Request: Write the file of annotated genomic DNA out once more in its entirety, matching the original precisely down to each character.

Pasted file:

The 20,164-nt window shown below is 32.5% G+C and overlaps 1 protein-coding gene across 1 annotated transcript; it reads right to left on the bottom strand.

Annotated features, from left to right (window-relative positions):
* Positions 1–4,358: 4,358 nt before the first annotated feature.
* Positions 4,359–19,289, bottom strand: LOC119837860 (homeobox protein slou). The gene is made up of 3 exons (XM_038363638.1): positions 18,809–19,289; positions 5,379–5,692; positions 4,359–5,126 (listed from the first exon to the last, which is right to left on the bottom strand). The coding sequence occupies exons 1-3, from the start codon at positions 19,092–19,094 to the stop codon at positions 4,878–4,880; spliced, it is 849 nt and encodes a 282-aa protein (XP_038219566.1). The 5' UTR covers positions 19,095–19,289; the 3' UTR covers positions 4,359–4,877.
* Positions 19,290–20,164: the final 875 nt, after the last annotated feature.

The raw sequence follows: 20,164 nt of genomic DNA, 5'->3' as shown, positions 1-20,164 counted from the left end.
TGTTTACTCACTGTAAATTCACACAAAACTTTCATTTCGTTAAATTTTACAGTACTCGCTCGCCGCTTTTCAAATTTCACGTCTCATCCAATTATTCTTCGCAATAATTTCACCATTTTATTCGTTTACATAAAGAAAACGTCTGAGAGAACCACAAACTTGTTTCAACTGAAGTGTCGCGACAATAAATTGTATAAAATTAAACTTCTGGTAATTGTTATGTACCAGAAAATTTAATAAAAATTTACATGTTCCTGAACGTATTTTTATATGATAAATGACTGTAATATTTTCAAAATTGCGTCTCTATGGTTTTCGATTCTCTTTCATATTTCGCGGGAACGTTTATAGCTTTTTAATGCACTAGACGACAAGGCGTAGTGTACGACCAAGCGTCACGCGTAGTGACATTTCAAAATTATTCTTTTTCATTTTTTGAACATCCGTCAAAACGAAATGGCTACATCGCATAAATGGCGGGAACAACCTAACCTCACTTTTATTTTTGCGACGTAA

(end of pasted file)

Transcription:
The 20,164-nt window shown below is 32.5% G+C and overlaps 1 protein-coding gene across 1 annotated transcript; it reads right to left on the bottom strand.

Annotated features, from left to right (window-relative positions):
* Positions 1–4,358: 4,358 nt before the first annotated feature.
* Positions 4,359–19,289, bottom strand: LOC119837860 (homeobox protein slou). The gene is made up of 3 exons (XM_038363638.1): positions 18,809–19,289; positions 5,379–5,692; positions 4,359–5,126 (listed from the first exon to the last, which is right to left on the bottom strand). The coding sequence occupies exons 1-3, from the start codon at positions 19,092–19,094 to the stop codon at positions 4,878–4,880; spliced, it is 849 nt and encodes a 282-aa protein (XP_038219566.1). The 5' UTR covers positions 19,095–19,289; the 3' UTR covers positions 4,359–4,877.
* Positions 19,290–20,164: the final 875 nt, after the last annotated feature.

The raw sequence follows: 20,164 nt of genomic DNA, 5'->3' as shown, positions 1-20,164 counted from the left end.
TGTTTACTCACTGTAAATTCACACAAAACTTTCATTTCGTTAAATTTTACAGTACTCGCTCGCCGCTTTTCAAATTTCACGTCTCATCCAATTATTCTTCGCAATAATTTCACCATTTTATTCGTTTACATAAAGAAAACGTCTGAGAGAACCACAAACTTGTTTCAACTGAAGTGTCGCGACAATAAATTGTATAAAATTAAACTTCTGGTAATTGTTATGTACCAGAAAATTTAATAAAAATTTACATGTTCCTGAACGTATTTTTATATGATAAATGACTGTAATATTTTCAAAATTGCGTCTCTATGGTTTTCGATTCTCTTTCATATTTCGCGGGAACGTTTATAGCTTTTTAATGCACTAGACGACAAGGCGTAGTGTACGACCAAGCGTCACGCGTAGTGACATTTCAAAATTATTCTTTTTCATTTTTTGAACATCCGTCAAAACGAAATGGCTACATCGCATAAATGGCGGGAACAACCTAACCTCACTTTTATTTTTGCGACGTAA